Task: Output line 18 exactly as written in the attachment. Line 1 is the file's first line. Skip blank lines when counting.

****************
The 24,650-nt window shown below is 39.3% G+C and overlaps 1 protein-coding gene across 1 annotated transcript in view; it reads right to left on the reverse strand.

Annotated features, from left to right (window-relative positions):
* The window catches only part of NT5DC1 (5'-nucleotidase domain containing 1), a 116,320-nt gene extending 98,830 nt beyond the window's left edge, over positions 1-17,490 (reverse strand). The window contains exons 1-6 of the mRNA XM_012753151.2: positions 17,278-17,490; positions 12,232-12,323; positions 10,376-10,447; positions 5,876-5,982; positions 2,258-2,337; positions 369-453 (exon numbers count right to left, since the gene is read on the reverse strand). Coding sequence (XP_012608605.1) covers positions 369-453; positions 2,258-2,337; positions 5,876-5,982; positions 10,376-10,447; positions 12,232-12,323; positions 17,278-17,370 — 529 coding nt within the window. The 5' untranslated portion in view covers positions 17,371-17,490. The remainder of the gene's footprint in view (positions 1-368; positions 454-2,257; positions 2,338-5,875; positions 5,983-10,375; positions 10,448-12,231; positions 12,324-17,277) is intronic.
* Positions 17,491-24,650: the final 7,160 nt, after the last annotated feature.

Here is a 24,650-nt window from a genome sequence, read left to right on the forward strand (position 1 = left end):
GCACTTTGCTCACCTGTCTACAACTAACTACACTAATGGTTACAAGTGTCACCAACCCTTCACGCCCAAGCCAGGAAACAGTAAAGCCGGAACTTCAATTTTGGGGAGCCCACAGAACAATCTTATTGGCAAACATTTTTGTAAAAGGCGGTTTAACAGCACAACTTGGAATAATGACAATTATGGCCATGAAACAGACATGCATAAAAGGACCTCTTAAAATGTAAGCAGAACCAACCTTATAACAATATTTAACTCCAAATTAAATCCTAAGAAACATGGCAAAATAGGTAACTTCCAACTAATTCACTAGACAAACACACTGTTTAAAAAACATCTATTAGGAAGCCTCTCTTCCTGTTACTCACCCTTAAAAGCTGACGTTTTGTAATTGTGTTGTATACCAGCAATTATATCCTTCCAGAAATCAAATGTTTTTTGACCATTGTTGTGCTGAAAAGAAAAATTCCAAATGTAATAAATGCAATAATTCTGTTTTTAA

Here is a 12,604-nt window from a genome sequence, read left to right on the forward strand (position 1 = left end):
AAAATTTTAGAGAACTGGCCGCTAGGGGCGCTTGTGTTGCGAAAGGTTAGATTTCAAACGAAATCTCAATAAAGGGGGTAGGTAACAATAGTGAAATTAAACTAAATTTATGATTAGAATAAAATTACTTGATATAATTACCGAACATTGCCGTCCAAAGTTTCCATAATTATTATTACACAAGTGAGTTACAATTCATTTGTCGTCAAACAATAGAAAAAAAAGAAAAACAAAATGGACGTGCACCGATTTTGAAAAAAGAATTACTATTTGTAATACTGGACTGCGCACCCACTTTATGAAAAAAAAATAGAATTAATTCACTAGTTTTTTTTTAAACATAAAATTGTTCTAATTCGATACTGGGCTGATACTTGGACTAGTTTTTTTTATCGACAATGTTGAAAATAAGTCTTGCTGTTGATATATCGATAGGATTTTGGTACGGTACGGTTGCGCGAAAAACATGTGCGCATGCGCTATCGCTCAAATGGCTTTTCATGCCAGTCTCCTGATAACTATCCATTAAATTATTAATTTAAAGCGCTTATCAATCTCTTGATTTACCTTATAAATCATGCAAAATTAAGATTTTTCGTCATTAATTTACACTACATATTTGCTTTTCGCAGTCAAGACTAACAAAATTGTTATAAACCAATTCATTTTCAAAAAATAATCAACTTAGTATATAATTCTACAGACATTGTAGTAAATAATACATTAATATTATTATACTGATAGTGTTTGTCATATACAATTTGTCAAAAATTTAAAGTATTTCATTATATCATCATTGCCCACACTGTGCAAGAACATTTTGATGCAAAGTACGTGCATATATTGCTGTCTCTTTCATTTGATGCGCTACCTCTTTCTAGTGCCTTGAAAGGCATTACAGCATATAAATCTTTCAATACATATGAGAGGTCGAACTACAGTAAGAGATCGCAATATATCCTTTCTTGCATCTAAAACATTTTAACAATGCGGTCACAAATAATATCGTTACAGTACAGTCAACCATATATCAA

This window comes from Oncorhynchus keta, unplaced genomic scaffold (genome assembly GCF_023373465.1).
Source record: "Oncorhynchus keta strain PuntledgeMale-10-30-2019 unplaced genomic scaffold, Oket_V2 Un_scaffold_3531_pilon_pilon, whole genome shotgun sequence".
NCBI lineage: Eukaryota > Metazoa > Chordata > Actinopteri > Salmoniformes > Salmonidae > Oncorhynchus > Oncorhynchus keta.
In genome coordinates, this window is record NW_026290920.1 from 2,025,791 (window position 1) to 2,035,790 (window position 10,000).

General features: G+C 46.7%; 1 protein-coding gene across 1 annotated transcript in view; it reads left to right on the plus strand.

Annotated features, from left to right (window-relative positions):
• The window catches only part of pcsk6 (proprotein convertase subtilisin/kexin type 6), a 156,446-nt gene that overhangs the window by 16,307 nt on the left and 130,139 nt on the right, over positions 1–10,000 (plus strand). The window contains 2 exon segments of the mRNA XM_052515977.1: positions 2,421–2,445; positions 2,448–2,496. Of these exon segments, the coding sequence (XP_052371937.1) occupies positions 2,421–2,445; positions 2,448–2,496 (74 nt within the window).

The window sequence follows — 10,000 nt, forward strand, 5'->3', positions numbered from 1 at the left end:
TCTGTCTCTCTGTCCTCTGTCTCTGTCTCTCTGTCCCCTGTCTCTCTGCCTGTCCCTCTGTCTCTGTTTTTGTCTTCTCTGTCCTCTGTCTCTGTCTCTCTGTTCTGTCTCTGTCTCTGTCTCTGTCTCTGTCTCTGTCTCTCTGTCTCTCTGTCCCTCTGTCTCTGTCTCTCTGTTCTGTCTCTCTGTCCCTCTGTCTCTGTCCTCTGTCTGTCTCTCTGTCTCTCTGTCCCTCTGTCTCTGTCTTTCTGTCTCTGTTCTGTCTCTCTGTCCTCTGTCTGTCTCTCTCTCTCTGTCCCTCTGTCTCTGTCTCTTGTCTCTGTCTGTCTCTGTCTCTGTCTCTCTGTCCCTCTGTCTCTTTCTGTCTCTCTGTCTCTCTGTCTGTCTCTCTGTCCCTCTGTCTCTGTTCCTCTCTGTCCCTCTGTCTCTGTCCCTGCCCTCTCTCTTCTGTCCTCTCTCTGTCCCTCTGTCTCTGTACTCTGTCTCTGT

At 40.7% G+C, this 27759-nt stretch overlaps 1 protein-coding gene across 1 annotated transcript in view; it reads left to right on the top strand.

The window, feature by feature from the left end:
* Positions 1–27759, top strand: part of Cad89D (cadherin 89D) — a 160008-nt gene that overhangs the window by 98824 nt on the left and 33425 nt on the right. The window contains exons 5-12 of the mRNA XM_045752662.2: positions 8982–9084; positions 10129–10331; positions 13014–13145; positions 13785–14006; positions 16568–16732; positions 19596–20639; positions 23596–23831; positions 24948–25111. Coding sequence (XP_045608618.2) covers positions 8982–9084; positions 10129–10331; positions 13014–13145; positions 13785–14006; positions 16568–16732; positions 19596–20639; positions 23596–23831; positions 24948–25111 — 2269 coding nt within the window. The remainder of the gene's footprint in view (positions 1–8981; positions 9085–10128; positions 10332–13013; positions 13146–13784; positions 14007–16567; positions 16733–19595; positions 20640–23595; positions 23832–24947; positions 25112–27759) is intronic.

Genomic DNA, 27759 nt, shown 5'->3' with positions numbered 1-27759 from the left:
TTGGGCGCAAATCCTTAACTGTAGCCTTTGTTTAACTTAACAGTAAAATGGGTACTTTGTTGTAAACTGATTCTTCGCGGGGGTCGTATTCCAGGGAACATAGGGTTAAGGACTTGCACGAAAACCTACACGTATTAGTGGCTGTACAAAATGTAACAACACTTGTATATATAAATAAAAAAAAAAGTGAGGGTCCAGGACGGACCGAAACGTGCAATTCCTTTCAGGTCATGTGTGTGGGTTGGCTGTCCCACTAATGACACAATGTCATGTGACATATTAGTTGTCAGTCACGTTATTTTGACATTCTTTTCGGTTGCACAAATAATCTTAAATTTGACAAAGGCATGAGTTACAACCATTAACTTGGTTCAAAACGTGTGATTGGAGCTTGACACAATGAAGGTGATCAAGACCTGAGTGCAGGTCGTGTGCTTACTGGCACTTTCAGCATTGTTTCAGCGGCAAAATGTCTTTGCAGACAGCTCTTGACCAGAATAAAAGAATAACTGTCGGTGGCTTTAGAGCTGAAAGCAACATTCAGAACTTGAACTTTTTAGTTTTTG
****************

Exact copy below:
At 40.7% G+C, this 27759-nt stretch overlaps 1 protein-coding gene across 1 annotated transcript in view; it reads left to right on the top strand.